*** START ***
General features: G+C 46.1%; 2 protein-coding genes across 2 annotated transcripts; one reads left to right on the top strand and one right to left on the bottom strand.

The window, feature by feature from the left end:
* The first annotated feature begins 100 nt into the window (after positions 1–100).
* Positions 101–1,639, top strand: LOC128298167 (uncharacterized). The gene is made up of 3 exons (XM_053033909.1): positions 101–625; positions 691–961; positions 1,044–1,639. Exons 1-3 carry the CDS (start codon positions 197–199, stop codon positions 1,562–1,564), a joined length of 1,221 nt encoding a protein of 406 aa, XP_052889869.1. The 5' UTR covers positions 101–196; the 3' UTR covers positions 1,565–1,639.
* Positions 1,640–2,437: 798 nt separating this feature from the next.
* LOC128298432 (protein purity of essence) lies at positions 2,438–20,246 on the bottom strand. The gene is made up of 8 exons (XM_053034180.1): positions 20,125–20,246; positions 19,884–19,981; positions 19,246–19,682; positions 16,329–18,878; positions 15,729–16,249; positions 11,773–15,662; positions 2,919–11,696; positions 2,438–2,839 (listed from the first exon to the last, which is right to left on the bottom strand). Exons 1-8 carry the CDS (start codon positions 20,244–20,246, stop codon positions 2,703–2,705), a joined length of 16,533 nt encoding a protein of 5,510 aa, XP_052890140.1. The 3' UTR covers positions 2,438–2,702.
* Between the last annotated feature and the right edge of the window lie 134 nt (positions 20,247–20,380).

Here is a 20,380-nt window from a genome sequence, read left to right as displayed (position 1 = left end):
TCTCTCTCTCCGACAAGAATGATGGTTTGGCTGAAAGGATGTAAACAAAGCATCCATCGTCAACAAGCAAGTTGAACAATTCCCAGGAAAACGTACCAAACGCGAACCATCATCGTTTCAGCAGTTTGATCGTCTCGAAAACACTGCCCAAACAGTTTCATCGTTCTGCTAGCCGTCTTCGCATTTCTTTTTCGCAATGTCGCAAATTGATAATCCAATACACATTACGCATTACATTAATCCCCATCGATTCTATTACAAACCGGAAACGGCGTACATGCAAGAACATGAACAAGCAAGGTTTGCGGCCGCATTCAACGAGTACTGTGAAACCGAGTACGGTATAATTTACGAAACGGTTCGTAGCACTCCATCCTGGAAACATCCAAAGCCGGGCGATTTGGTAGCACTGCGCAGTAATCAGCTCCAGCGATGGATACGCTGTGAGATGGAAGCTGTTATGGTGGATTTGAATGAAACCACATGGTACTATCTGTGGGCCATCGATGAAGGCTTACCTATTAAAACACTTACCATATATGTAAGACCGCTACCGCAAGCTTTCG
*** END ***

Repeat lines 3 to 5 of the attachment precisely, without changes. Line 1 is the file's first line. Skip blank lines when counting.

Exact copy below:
* The first annotated feature begins 100 nt into the window (after positions 1–100).
* Positions 101–1,639, top strand: LOC128298167 (uncharacterized). The gene is made up of 3 exons (XM_053033909.1): positions 101–625; positions 691–961; positions 1,044–1,639. Exons 1-3 carry the CDS (start codon positions 197–199, stop codon positions 1,562–1,564), a joined length of 1,221 nt encoding a protein of 406 aa, XP_052889869.1. The 5' UTR covers positions 101–196; the 3' UTR covers positions 1,565–1,639.
* Positions 1,640–2,437: 798 nt separating this feature from the next.